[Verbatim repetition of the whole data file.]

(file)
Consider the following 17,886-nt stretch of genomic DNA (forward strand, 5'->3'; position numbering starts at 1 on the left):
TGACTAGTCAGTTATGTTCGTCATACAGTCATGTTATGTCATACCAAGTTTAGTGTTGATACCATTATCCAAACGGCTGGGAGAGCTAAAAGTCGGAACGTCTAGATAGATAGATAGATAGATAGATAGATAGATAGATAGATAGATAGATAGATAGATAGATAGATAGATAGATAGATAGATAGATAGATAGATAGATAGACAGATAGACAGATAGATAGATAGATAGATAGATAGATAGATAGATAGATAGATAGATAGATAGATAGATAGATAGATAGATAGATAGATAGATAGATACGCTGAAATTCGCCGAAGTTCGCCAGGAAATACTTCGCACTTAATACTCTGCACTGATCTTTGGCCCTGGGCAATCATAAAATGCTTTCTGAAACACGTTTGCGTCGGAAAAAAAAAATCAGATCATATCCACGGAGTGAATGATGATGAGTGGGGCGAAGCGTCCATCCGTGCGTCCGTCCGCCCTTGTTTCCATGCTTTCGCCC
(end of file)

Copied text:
Consider the following 17,886-nt stretch of genomic DNA (forward strand, 5'->3'; position numbering starts at 1 on the left):
TGACTAGTCAGTTATGTTCGTCATACAGTCATGTTATGTCATACCAAGTTTAGTGTTGATACCATTATCCAAACGGCTGGGAGAGCTAAAAGTCGGAACGTCTAGATAGATAGATAGATAGATAGATAGATAGATAGATAGATAGATAGATAGATAGATAGATAGATAGATAGATAGATAGATAGATAGATAGATAGATAGACAGATAGACAGATAGATAGATAGATAGATAGATAGATAGATAGATAGATAGATAGATAGATAGATAGATAGATAGATAGATAGATAGATAGATAGATACGCTGAAATTCGCCGAAGTTCGCCAGGAAATACTTCGCACTTAATACTCTGCACTGATCTTTGGCCCTGGGCAATCATAAAATGCTTTCTGAAACACGTTTGCGTCGGAAAAAAAAAATCAGATCATATCCACGGAGTGAATGATGATGAGTGGGGCGAAGCGTCCATCCGTGCGTCCGTCCGCCCTTGTTTCCATGCTTTCGCCC